All News Releases By Date
EASTLAND WOOLEN MILL ADDED TO THE SUPERFUND
Release Date: 07/22/1999
Contact Information: Alice Kaufman, EPA Community Affairs Office, (617) 918-1064
Boston - The U.S. Environmental Protection Agency today added the Eastland Woolen Mill site in Corinna, Maine, to the National Priorities List (commonly known as the Superfund), following a 60-day public comment period. Inclusion on the Superfund allows federal money to be spent to cleanup toxic contamination. The government can later recoup its costs from current and past owners of the property.
"This is good news for Corinna. The mill site offers an opportunity for economic growth and development for this community, once the site is cleaned up," said John P. DeVillars, EPA's New England administrator. "I look forward to that day."
"I am very pleased that the EPA has designated the Eastland Woolen Mill for placement on the Superfund National Priorities List. This decision makes further contamination sampling and cleanup efforts of the now-closed mill a priority that is worthy of Federal funding. The cleanup of this hazardous waste will provide the residents of Corinna with crucial protection from any potential health risks that could result from future well water contamination. I hope demolition of the mill and cleanup of the East Branch of the Sebasticook River, which flows directly under the mill, will help foster renewed economic development for the region and have a positive effect on the environment of the entire watershed," remarked U.S. Senator Olympia J. Snowe.
"I am pleased that the EPA has named the Eastland Woolen Mill site in Corinna to the Superfund list," said U.S. Senator Susan Collins. "Town officials have worked hard to overcome the financial hardship caused by the mill's closing, and I've joined their efforts to gain Superfund status for the site. This designation will bring to bear the resources of the federal government, allowing the property to be redeveloped."
"I am pleased that the Environmental Protection Agency will be adding the Eastland Woolen Mill to its national Priorities List. This designation should expedite the appropriation of federal funds to clean up and restore the site. In doing so, the EPA will be aiding the effort to make the former mill location suitable for future community and economic development purposes. This work will also address public health and safety concerns by safeguarding the area's water sources," said Congressman John Baldacci.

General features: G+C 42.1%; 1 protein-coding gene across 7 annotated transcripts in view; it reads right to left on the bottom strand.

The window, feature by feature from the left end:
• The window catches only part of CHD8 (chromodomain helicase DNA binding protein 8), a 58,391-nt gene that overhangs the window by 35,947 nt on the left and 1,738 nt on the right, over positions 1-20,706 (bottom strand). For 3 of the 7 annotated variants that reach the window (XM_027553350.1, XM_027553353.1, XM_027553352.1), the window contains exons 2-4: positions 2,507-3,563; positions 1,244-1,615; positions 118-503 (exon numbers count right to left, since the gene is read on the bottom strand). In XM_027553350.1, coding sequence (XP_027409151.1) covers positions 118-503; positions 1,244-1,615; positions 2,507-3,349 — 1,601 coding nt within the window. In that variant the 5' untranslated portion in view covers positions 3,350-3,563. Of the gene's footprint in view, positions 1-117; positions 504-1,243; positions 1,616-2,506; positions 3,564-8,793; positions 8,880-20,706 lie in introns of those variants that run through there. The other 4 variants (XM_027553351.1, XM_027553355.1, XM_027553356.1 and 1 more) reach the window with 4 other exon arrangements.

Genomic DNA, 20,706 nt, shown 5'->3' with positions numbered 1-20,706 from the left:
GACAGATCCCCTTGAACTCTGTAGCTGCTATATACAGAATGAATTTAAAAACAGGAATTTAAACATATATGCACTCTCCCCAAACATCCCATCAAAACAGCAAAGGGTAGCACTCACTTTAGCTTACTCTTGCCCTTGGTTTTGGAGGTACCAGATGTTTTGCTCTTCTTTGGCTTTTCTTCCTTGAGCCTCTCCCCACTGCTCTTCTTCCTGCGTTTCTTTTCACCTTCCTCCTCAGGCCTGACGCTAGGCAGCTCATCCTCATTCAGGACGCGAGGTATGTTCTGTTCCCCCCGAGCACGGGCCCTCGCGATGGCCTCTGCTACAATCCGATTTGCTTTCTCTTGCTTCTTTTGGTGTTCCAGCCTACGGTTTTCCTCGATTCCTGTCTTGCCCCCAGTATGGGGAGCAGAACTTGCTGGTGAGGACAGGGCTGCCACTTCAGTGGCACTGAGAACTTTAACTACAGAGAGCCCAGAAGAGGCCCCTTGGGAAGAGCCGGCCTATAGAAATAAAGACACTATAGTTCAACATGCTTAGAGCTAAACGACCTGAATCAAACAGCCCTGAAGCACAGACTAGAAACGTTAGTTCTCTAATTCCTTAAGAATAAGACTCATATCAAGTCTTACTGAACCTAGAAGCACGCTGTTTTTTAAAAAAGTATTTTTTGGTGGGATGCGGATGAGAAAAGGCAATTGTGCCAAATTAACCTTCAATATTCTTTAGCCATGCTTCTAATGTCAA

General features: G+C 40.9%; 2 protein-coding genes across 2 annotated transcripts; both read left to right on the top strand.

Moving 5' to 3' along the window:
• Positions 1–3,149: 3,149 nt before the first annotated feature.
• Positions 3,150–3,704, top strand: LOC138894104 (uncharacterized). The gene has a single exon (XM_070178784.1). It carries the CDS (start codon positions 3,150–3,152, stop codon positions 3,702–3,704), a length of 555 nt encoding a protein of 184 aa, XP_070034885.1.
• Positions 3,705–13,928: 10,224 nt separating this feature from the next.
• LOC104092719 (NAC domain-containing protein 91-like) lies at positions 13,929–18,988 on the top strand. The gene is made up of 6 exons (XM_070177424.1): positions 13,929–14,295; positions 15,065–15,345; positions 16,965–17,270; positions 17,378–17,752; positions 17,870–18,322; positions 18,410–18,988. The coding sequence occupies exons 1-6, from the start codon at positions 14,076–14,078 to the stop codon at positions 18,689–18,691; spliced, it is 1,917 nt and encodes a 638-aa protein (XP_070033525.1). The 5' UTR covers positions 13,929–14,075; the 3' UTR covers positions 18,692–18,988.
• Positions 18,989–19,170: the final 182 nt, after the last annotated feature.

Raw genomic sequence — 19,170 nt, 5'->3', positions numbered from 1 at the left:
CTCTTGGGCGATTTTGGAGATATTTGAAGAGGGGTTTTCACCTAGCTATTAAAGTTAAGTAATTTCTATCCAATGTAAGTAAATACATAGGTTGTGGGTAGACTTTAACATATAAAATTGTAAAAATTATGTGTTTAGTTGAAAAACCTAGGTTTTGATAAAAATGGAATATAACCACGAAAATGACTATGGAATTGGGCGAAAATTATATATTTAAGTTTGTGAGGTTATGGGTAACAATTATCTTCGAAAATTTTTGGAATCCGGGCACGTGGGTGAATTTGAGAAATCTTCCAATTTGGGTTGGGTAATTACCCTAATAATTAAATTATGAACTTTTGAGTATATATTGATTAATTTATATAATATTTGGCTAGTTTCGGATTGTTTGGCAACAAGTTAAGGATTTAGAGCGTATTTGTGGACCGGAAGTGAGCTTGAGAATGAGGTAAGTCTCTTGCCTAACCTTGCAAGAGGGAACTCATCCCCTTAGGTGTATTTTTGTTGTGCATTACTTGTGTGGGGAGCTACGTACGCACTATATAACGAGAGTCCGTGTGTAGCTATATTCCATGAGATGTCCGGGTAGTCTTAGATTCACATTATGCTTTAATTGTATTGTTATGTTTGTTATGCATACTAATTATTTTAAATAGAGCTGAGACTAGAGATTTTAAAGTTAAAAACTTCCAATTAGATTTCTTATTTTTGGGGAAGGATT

"The citizens in Corinna have worked non-stop since Eastland's closing in 1996 toward the town's economic redevelopment," said Steven R. Buck, chairman of the board for the town of Corinna. "The listing of the former Eastland site on the National Priorities List has been identified by Corinna's Revitalization Committee and town government as the cornerstone of a foundation of future economic prosperity."
The Eastland Woolen Mill site is a 21-acre parcel located on the north side of Main Street, and consists of the large 250,000 square foot mill building, several smaller buildings and two dams . The original mill structure was built around the turn of the century. The Eastland Woolen Mill Company used a dye aid chemical containing chlorobenzene in its wool production process, and discharged wastewater containing spent chemicals into the East Branch of the Sebasticook River which flows under the mill.
In 1983, drinking water wells along Main Street in Corinna near the mill were found to be contaminated with volatile organic compounds. An employee from the Maine Department of Environmental Protection visited a Corinna restaurant and noticed a peculiar odor and taste. This led to sampling and analysis which revealed contaminated groundwater drawn from a bedrock well.
EPA, working closely with the U.S. Army Corps of Engineers, has already completed much of the field work for the initial investigation of the site to understand the extent of contaminated soil beneath the mill structure. Dozens of soil samples have been analyzed and indicate the presence of chlorobenzene, dichlorobenzene, trichlorobenzene, and oils in these soils.